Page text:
Preferiu deixar o circuito enquanto ainda estava vencendo. Chegou ao terceiro posto no ranking mundial, venceu 16 torneios, ganhou a Medalha de Ouro Olímpica em Beijing, em 2008 e agora está pronta para começar uma família.

Primeira russa a alcançar a final de um Grand Slam – em 2004, em Roland Garros, perdeu a final para a compatriota Anastasia Myskina -, Dementieva não conseguiu vencer um torneio da categoria, mas sempre estava lá. Teve seu saque como seu principal inimigo, mas não deixou de vencer por isso. Competiu durante 13 temporadas, encantando o mundo.

Não posso dizer que conheço bem a tenista. Claro que a vi jogar bastante, participei de bastante entrevistas com ela e durante muitos anos em Paris ela ficava no mesmo pequeno hotel, a poucos passos de Roland Garros, em que costumávamos ficar com o Guga. Discreta, fluente em diversas línguas, era dedicada ao esporte, aos estudos, um pouco diferente das superestrelas do circuito. Era uma estrela, sem precisar aparecer.

Como despedida, deixo aqui a transcrição da entrevista coletiva enviada por colegas, que ela concedeu ontem, no Khalifa Stadium, em Doha, logo após anunciar que não competiria mais na WTA.

Q. Why are you doing it?
ELENA DEMENTIEVA: (Laughter.) I need some support. Why are you asking me these questions?
I think it’s the right time for me. I never wanted to wait until my ranking dropped and I’m not going to be able to go to the main draw. I always wanted to leave this sport with a passion for it. Tennis has been such a big part of my life, and always will be.
To be honest with you, I mean, if I would be a man I would never stop playing. But in the age 29; I have to think about something else. I think I’m ready for the big change in my life.
Still, it’s very tough decision to make. Very emotional. I made the decision in the beginning of this season, so it was very hard coming to the tournaments knowing that this was my last one. It was very emotional for me to play the whole year.
But, I mean, that’s decision like — you know, it will happen to every athlete, and you have to get ready for this.

Q. What ideas do you have for the future? You say you want to explore new avenues. Media? Coaching? Getting away from tennis altogether?
ELENA DEMENTIEVA: You know, I think — well, I’m pretty sure I’m going to miss so many things about our tour. Well, right now I feel like it’s the end of the world, because I really like to play. It’s going to be completely different life for me.
It’s really hard to talk about it. Very emotional.

Q. In those circumstances, it’s tough, I know, but some of the Tweets that have been coming in from all over the world, most seem to be why? They can’t understand why someone as who is talented as you and can still play at a very high level would decide that now is the time to stop playing. That seems to be the general feeling.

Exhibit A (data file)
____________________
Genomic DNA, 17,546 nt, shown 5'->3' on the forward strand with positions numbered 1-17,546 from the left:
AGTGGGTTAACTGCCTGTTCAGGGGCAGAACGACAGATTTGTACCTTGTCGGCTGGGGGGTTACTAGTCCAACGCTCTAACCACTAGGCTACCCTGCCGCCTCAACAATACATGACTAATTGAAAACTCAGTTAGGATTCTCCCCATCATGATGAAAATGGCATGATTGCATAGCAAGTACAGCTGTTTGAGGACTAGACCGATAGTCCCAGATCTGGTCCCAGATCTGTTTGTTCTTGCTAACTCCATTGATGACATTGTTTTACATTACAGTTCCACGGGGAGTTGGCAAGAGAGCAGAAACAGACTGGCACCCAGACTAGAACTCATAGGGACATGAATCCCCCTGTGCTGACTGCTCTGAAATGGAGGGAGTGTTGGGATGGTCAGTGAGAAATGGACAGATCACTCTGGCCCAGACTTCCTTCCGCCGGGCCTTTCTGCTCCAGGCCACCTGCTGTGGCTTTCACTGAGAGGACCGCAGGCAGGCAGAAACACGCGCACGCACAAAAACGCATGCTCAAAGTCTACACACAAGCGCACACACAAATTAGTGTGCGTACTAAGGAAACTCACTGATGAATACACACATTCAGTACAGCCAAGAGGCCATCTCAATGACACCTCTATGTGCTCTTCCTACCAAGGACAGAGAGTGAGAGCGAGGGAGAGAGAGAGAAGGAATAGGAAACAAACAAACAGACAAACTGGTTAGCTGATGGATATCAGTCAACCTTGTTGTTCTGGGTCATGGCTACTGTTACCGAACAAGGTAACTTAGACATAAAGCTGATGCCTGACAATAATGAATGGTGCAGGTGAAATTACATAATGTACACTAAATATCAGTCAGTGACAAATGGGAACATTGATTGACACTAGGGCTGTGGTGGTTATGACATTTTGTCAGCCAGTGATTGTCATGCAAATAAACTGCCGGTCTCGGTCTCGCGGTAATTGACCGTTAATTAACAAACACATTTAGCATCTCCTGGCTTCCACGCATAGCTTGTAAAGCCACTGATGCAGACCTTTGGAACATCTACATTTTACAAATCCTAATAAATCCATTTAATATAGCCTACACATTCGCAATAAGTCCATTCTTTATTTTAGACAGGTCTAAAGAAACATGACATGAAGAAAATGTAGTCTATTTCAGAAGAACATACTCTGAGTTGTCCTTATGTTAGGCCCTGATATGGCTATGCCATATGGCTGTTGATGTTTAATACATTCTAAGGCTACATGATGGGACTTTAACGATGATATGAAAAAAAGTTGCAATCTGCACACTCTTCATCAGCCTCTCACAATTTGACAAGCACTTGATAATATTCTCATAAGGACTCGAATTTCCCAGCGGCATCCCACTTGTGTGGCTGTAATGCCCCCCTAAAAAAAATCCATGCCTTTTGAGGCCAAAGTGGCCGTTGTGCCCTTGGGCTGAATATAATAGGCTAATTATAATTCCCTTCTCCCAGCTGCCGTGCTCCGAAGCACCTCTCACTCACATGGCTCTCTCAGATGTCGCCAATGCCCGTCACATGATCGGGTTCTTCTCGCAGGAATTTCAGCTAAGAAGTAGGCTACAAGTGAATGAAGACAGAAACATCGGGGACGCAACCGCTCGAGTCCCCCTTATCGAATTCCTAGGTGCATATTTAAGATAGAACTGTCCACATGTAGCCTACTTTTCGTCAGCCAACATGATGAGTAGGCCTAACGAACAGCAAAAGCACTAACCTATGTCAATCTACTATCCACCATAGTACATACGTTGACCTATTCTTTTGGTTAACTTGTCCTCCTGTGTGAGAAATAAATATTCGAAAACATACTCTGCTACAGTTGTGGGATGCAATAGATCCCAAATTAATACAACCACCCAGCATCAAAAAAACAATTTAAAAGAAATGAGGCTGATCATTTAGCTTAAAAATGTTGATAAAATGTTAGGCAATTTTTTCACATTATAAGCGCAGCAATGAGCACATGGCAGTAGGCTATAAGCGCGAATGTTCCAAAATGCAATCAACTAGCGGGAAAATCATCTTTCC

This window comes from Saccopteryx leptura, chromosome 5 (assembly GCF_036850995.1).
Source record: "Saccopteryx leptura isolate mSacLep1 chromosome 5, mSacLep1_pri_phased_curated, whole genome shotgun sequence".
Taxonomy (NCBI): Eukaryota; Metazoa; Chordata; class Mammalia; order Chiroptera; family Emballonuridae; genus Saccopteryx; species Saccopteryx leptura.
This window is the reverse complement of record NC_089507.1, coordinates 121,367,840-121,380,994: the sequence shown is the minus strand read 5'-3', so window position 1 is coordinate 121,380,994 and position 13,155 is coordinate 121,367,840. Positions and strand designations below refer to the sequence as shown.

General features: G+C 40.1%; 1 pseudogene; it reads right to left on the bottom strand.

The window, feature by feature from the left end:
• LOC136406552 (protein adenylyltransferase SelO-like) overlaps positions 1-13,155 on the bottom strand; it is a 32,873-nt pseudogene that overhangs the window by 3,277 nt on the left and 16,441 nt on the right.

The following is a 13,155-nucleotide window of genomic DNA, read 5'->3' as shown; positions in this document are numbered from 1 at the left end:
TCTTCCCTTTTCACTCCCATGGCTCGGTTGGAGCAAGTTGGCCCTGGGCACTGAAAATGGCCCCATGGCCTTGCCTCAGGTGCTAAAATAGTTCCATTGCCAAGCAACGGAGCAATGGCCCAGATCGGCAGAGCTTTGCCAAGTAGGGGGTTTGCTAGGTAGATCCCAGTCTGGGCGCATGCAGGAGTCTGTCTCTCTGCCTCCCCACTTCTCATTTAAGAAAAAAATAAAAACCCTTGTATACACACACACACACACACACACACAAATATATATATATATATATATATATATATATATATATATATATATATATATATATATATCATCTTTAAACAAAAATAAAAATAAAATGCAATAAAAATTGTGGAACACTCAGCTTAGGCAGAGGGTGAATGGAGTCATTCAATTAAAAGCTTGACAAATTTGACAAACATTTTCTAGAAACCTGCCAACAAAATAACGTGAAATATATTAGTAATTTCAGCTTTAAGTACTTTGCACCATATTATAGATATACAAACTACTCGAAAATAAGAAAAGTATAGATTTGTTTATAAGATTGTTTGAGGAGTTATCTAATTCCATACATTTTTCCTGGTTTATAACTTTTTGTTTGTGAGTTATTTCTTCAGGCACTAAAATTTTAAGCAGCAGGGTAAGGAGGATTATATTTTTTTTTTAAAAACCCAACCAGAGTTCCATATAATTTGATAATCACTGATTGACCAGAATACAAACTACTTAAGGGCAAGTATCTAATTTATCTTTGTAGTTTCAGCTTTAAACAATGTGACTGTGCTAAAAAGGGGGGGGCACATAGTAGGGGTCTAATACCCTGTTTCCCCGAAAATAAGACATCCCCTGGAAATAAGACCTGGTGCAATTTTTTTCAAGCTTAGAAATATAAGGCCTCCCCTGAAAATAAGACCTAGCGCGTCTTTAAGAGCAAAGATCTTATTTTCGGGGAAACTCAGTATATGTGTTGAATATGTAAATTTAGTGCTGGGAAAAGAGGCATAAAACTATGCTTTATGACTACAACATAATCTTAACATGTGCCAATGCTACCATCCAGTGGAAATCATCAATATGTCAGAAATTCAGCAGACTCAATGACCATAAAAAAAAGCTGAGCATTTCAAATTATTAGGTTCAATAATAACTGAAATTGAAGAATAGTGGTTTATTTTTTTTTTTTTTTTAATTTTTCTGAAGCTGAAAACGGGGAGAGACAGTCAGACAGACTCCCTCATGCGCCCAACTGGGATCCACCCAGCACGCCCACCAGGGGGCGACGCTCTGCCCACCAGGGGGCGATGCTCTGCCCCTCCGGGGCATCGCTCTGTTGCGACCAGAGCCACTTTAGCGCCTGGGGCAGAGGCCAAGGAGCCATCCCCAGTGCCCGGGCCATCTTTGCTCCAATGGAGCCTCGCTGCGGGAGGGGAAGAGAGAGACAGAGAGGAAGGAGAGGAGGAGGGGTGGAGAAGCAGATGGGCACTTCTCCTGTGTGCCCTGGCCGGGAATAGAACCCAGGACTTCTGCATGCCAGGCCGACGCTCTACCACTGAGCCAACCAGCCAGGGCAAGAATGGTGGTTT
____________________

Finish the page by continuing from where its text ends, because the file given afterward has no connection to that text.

ELENA DEMENTIEVA: Yeah, that’s the way I feel. When I talk to my family about this decision I was really waiting for them to support me, but they were very surprised. They told me, You have to make the decision. It’s up to you. You are the only one who knows what is the right time for you. Nobody else.
We want you to play because we know who good you can be, and you still can play couple of years and win many tournaments. But if you feel this way, you have to make this decision. I was really looking for some support. I think nobody was really happy about it maybe except my boyfriend.
Yeah, I feel very sad. But, like I said, it’s the right time for me.

Q. How will you occupy your time?
ELENA DEMENTIEVA: Well, I study. I study in one of the best university in Moscow. I started last year, so obviously now I have more time to do some more study.
Then I decide what I like to do in my life. Because I think it’s one of the most difficult part, you know, for every athlete to make such a big change in my life.
I really want to keep myself busy, because it’s going to be hard to watch all the girls playing. I know I’m going to follow the tournaments. I’m sure I’m going to watch Australian Open and send some messages to the winners.
I’m going to keep myself busy and try to find some other interests in my life.

Q. So when you did the speech for Amélie in Paris, you already know for you?
ELENA DEMENTIEVA: Yes, and, you know, I was very emotional for her, because we all kind of — we had idea that she was going to retire in Paris, but I think nobody really know about my decision.
I didn’t want to make it public. I didn’t want everybody talking about the whole season. You know, I only told to my family and close friends, so today in the court I was very surprised that everyone kind of knew about my secret. They all were standing, and it was very special for me.

Q. How do you want people remember you in the future?
ELENA DEMENTIEVA: Well, I don’t know if I want people to remember me. I’m sure I’m going to remember myself as Olympic champion. That’s the best thing could ever happen in my career. That was the biggest goal, and I’m so proud of that moment. It was unforgettable experience and unforgettable memories for me and my family.
I don’t think about how people going to remember me.

Q. Was there one match or one experience that – I guess it was this time last year – made you think, That’s it, one more year? Or did you just come to the conclusion when you were in the off-season and taking time off?
ELENA DEMENTIEVA: Well, I always had a dream of winning French Open, so starting — you know, playing this season, I just wanted to give myself another try. After Olympic Games, that was the biggest dream of mine. I was so close.
But I mean, I was pretty lucky. I never had so many injuries during my career. I was pretty healthy. But that injury probably happened in the worst moment in my entire career.
Yeah, but, you know, I have no regrets. I think I was practicing very hard; I was trying very hard; that was my way.
If it didn’t happen, it didn’t happen, but I have nothing to blame myself. I was very professional and I had nothing but tennis, tennis, tennis, and I did it with passion.
So I have absolutely in regrets. I have so many things to be proud of. It was a very difficult and long way for me. So, yeah, I just have very nice and unforgettable memories.

Q. Stacey Allaster said, This is your family; please don’t go away, or don’t go away for too long. Can you imagine being involved in the WTA Tour in some way in the future?
ELENA DEMENTIEVA: Yeah, it’s so true. I know all of these people who work in WTA for so many years, and we get very close with some of them. It feels like a family. We’re all spending so much time together, traveling together. It’s very hard not to see them again.